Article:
Sunday, January 10, 2016

Debate challenege to atheists: Cosmological argument


Photobucket







 (1) All contingent things have causes
(2) All contingencies require necessities to ground them.
(3) All natural things are contingent
(4) the universe is natural, therefore, the universe is contingent
(5) the universe requires a necessity upon which its existence is grounded, Therefore, the origin of the universe must be necessary.
(6)Since the origin of the universe must be necessary (from 2,4 and 5) and not contingent the origin cannot have a cause.
(7)The origin of universe is necessary and must be eternal and first cause, since this is the definition of God (see Rational Warrant page) then the origin of the universe must be God.

This version understands Necessity and contingency largely in causal terms. The necessity that creates the universe must be understood as eternal and uncaused for two reasons: (1) The impossibility of ICR, there has to be a final cause or nothing would ever come to be, (2) empirically we know the universe is not eternal. See the supporting material. Atheists will often argue that this kind of argument doesn't prove that God is the necessity that causes the universe. but being necessary and creator and primary cause makes it the sources of all thins we can rationally construe that as God.
I do not claim to "prove the existence of God." God is not just another thing in the cosmos. God is being itself, the basis upon which reality coheres. This is beyond our understanding so it is beyond empirical proof. I argue that God arguments prove that belief is rationally warranted, The do not prove that God exists nor do they have to. ultimately belief will not be decided based upon such matters but they may help to clear away the clutter.


Below are links to essays showing the Christian nature of this idea of being itself.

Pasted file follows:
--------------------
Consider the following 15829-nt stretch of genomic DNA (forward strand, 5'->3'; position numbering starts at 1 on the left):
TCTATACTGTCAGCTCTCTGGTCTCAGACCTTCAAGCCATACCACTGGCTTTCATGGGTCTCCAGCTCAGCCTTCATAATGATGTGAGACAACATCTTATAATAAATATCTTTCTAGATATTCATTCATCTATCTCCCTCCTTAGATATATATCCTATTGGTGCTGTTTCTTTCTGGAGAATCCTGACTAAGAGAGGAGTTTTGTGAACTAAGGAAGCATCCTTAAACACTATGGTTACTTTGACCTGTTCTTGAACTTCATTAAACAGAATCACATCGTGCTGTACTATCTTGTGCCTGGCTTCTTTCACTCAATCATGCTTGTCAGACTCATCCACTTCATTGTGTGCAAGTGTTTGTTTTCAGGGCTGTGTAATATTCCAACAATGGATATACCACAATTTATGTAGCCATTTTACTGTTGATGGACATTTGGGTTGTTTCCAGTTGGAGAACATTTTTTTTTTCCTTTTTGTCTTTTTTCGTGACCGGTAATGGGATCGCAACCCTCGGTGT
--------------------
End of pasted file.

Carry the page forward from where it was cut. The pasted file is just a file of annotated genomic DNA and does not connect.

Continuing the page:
Please join me in the comment section


Being itself source of consciousness
http://religiousapriori.blogspot.com/2009/01/ground-of-being-as-source-of.html


Bible God and the Depth of Being
http://religiousapriori.blogspot.com/2009/01/the-bible-god-depth-of-being.html

22 comments:

Anonymous said...

I’m not really looking for a “debate,” but here are a few questions.

In premise (1), what counts as a “thing”? If the universe is a “thing,” then the conjunction of (1) and (4) begs the question. Naturalists deny that the universe has a cause and so will reject either (1) or (4).

What does “ground” mean in premise (2)? If “x grounds y” entails that x is a sufficient condition for y, then (2) is plainly false. If some necessary fact x is a sufficient condition for some other fact y, then y is also a necessary fact. If, on the other hand, “x grounds y” entails that x is a necessary condition for y, then (2) is at least puzzling. If I’m not mistaken, on the standard semantics for counterfactuals, all counterfactuals with impossible antecedents are trivially true. So if x is a necessary fact, then it’s true that “were x not to obtain, y would obtain” for any fact y, so x can’t be a necessary condition for any fact y.

Do you have some particular criterion of necessity in mind? That’s an issue you really can’t afford to ignore in making this sort of argument. Suppose we say a state of affairs is necessary if and only if it is coherent to suppose that it obtains but incoherent to suppose that it doesn’t obtain. On that criterion, the conclusion that God exists necessarily is plainly false. So if the premises of your argument together entail that conclusion, one or more of the premises must be false.

Suppose we say instead that a state of affairs is necessary if and only if it obtains but the fact that it obtains does not depend on the obtaining of any other state of affairs that it does not entail. On this criterion, saying that the existence of the universe is contingent, as premise (4) does, amounts to saying that the universe depends on something else for its existence. Which, of course, begs the question.

Suppose we say instead that some state of affairs is necessary if and only if it obtains and at no time (past, present, or future) does there actually exist anything with the power to bring it about that that state of affairs does not obtain. On this criterion, it seems a naturalist will be entitled to reject (4). If there was an initial state of the universe, for example, a naturalist will say that at no time does there exist anything with the power to bring it about that that state never obtained.